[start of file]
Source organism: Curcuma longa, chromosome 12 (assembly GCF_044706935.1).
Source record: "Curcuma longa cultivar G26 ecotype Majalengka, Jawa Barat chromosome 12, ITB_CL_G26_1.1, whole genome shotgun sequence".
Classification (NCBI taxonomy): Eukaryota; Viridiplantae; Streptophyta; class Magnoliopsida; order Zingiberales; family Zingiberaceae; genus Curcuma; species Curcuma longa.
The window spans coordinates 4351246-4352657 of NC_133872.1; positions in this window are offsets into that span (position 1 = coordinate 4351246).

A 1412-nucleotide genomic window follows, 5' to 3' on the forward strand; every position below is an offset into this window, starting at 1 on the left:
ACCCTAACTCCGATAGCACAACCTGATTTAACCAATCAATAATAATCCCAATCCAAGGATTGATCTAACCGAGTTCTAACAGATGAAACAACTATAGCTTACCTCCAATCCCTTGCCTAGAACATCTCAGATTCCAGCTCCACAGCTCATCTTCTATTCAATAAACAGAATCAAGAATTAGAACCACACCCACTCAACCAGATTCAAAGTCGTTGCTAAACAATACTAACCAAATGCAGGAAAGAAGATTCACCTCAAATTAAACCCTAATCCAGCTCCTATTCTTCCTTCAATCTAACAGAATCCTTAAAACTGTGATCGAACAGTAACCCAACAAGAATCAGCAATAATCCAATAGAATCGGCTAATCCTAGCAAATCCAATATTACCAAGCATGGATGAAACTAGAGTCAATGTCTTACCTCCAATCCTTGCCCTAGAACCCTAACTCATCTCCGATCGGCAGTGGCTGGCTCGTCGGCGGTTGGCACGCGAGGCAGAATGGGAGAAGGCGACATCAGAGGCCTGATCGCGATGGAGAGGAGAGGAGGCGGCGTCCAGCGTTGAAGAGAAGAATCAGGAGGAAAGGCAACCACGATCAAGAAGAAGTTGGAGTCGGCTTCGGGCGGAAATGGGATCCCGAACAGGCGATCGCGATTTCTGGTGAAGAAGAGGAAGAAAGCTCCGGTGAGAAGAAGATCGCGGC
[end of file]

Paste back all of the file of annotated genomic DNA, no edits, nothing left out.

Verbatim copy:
Source organism: Curcuma longa, chromosome 12 (assembly GCF_044706935.1).
Source record: "Curcuma longa cultivar G26 ecotype Majalengka, Jawa Barat chromosome 12, ITB_CL_G26_1.1, whole genome shotgun sequence".
Classification (NCBI taxonomy): Eukaryota; Viridiplantae; Streptophyta; class Magnoliopsida; order Zingiberales; family Zingiberaceae; genus Curcuma; species Curcuma longa.
The window spans coordinates 4351246-4352657 of NC_133872.1; positions in this window are offsets into that span (position 1 = coordinate 4351246).

A 1412-nucleotide genomic window follows, 5' to 3' on the forward strand; every position below is an offset into this window, starting at 1 on the left:
ACCCTAACTCCGATAGCACAACCTGATTTAACCAATCAATAATAATCCCAATCCAAGGATTGATCTAACCGAGTTCTAACAGATGAAACAACTATAGCTTACCTCCAATCCCTTGCCTAGAACATCTCAGATTCCAGCTCCACAGCTCATCTTCTATTCAATAAACAGAATCAAGAATTAGAACCACACCCACTCAACCAGATTCAAAGTCGTTGCTAAACAATACTAACCAAATGCAGGAAAGAAGATTCACCTCAAATTAAACCCTAATCCAGCTCCTATTCTTCCTTCAATCTAACAGAATCCTTAAAACTGTGATCGAACAGTAACCCAACAAGAATCAGCAATAATCCAATAGAATCGGCTAATCCTAGCAAATCCAATATTACCAAGCATGGATGAAACTAGAGTCAATGTCTTACCTCCAATCCTTGCCCTAGAACCCTAACTCATCTCCGATCGGCAGTGGCTGGCTCGTCGGCGGTTGGCACGCGAGGCAGAATGGGAGAAGGCGACATCAGAGGCCTGATCGCGATGGAGAGGAGAGGAGGCGGCGTCCAGCGTTGAAGAGAAGAATCAGGAGGAAAGGCAACCACGATCAAGAAGAAGTTGGAGTCGGCTTCGGGCGGAAATGGGATCCCGAACAGGCGATCGCGATTTCTGGTGAAGAAGAGGAAGAAAGCTCCGGTGAGAAGAAGATCGCGGC